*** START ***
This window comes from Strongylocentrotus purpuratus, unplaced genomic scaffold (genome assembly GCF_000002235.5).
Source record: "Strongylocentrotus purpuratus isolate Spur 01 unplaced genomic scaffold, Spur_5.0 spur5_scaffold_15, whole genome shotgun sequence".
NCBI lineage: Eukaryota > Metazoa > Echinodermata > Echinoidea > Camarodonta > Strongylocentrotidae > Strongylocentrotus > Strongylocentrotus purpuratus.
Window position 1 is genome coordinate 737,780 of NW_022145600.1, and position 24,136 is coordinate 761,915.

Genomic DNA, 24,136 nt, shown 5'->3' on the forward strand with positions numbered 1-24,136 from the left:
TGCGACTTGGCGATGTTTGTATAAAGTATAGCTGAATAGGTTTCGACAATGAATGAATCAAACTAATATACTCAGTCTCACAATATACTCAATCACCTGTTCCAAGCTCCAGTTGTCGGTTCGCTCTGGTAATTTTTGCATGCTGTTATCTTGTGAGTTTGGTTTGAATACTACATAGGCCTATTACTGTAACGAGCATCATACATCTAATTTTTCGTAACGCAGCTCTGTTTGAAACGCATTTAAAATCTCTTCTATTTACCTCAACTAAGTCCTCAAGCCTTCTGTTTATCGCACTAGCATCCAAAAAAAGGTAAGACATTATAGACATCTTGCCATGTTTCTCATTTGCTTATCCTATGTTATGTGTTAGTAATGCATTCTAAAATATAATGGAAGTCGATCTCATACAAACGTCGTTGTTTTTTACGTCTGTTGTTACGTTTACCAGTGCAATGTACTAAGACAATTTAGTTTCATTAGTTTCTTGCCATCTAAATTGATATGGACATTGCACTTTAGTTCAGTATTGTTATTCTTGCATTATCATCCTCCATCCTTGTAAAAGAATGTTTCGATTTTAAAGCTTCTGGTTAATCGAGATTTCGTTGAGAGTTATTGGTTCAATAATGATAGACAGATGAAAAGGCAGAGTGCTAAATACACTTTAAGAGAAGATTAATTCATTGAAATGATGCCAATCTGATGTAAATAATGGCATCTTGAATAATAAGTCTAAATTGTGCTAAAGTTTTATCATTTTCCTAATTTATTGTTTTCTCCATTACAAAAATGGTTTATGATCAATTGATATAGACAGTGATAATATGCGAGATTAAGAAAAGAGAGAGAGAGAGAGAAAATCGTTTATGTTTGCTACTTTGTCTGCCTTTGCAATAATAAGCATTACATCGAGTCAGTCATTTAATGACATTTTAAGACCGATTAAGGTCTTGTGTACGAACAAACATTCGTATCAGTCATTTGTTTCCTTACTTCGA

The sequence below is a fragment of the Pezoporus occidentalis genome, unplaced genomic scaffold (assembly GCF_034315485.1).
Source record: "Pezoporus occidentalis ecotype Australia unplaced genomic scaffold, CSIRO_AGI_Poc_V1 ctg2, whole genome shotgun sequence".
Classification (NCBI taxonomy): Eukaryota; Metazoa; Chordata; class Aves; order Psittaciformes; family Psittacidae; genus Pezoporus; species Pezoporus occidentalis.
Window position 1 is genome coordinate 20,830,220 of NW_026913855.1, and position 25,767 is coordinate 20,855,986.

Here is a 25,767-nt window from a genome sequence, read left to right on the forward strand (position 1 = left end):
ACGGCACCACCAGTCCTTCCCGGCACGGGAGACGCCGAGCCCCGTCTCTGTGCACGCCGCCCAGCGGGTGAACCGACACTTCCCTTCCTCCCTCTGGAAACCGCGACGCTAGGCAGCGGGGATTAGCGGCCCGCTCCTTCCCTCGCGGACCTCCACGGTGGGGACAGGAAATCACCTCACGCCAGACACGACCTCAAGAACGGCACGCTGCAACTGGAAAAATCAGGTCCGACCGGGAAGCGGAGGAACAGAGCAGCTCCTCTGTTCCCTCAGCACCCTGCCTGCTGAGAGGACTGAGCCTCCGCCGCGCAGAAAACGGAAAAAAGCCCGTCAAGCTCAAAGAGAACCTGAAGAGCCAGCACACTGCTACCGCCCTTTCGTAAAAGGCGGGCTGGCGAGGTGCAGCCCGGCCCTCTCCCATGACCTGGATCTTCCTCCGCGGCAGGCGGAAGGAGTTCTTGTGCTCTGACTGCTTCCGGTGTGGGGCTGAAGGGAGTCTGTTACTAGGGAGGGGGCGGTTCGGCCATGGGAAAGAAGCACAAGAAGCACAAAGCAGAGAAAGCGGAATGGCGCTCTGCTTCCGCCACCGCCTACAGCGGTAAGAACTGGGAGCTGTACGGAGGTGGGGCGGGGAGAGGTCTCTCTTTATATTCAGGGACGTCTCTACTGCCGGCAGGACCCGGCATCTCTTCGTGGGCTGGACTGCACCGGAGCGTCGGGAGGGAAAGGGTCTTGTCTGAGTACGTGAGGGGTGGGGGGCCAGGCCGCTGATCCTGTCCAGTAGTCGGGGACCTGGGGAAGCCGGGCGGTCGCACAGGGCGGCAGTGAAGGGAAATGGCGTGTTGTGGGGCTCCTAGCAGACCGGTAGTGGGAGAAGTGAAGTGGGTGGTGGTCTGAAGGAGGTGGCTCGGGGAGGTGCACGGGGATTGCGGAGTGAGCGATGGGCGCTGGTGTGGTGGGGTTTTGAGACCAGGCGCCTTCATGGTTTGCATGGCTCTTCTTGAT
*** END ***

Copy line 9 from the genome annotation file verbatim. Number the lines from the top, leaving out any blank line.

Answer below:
Classification (NCBI taxonomy): Eukaryota; Metazoa; Chordata; class Aves; order Psittaciformes; family Psittacidae; genus Pezoporus; species Pezoporus occidentalis.